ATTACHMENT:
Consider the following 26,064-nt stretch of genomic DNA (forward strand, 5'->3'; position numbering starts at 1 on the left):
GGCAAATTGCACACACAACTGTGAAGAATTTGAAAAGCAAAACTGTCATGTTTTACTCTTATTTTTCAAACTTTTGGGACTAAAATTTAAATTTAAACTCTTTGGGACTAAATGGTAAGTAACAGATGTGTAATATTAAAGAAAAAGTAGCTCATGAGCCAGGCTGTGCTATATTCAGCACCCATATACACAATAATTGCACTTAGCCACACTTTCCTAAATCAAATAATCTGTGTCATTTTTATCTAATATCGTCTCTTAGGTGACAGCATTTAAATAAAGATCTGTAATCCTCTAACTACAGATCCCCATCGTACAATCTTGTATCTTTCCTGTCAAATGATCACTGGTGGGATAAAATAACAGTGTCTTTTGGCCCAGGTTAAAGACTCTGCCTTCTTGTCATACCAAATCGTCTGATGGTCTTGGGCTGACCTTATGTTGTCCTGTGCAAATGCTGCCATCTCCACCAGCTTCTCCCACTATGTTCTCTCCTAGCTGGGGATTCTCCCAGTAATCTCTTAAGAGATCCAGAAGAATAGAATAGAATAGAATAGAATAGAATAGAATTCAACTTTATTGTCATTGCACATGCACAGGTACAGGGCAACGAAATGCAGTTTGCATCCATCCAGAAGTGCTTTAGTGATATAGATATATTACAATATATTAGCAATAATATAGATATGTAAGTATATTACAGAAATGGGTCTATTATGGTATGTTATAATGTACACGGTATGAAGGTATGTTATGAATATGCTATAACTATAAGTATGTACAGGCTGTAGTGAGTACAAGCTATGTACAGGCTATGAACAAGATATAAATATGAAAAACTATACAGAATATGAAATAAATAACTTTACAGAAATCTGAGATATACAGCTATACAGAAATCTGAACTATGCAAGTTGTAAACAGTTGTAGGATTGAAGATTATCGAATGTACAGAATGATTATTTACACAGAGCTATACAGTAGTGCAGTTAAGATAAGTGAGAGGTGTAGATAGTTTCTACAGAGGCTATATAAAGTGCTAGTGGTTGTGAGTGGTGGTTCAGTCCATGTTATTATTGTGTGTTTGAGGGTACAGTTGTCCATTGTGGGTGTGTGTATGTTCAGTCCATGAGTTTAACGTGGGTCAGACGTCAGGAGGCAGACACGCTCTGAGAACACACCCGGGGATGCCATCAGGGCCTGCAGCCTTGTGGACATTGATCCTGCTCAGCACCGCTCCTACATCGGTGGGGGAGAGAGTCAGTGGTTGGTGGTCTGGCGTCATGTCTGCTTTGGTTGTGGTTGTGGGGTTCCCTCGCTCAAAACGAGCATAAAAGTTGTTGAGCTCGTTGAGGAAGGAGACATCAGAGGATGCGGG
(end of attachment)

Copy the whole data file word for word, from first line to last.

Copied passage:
Consider the following 26,064-nt stretch of genomic DNA (forward strand, 5'->3'; position numbering starts at 1 on the left):
GGCAAATTGCACACACAACTGTGAAGAATTTGAAAAGCAAAACTGTCATGTTTTACTCTTATTTTTCAAACTTTTGGGACTAAAATTTAAATTTAAACTCTTTGGGACTAAATGGTAAGTAACAGATGTGTAATATTAAAGAAAAAGTAGCTCATGAGCCAGGCTGTGCTATATTCAGCACCCATATACACAATAATTGCACTTAGCCACACTTTCCTAAATCAAATAATCTGTGTCATTTTTATCTAATATCGTCTCTTAGGTGACAGCATTTAAATAAAGATCTGTAATCCTCTAACTACAGATCCCCATCGTACAATCTTGTATCTTTCCTGTCAAATGATCACTGGTGGGATAAAATAACAGTGTCTTTTGGCCCAGGTTAAAGACTCTGCCTTCTTGTCATACCAAATCGTCTGATGGTCTTGGGCTGACCTTATGTTGTCCTGTGCAAATGCTGCCATCTCCACCAGCTTCTCCCACTATGTTCTCTCCTAGCTGGGGATTCTCCCAGTAATCTCTTAAGAGATCCAGAAGAATAGAATAGAATAGAATAGAATAGAATAGAATTCAACTTTATTGTCATTGCACATGCACAGGTACAGGGCAACGAAATGCAGTTTGCATCCATCCAGAAGTGCTTTAGTGATATAGATATATTACAATATATTAGCAATAATATAGATATGTAAGTATATTACAGAAATGGGTCTATTATGGTATGTTATAATGTACACGGTATGAAGGTATGTTATGAATATGCTATAACTATAAGTATGTACAGGCTGTAGTGAGTACAAGCTATGTACAGGCTATGAACAAGATATAAATATGAAAAACTATACAGAATATGAAATAAATAACTTTACAGAAATCTGAGATATACAGCTATACAGAAATCTGAACTATGCAAGTTGTAAACAGTTGTAGGATTGAAGATTATCGAATGTACAGAATGATTATTTACACAGAGCTATACAGTAGTGCAGTTAAGATAAGTGAGAGGTGTAGATAGTTTCTACAGAGGCTATATAAAGTGCTAGTGGTTGTGAGTGGTGGTTCAGTCCATGTTATTATTGTGTGTTTGAGGGTACAGTTGTCCATTGTGGGTGTGTGTATGTTCAGTCCATGAGTTTAACGTGGGTCAGACGTCAGGAGGCAGACACGCTCTGAGAACACACCCGGGGATGCCATCAGGGCCTGCAGCCTTGTGGACATTGATCCTGCTCAGCACCGCTCCTACATCGGTGGGGGAGAGAGTCAGTGGTTGGTGGTCTGGCGTCATGTCTGCTTTGGTTGTGGTTGTGGGGTTCCCTCGCTCAAAACGAGCATAAAAGTTGTTGAGCTCGTTGAGGAAGGAGACATCAGAGGATGCGGG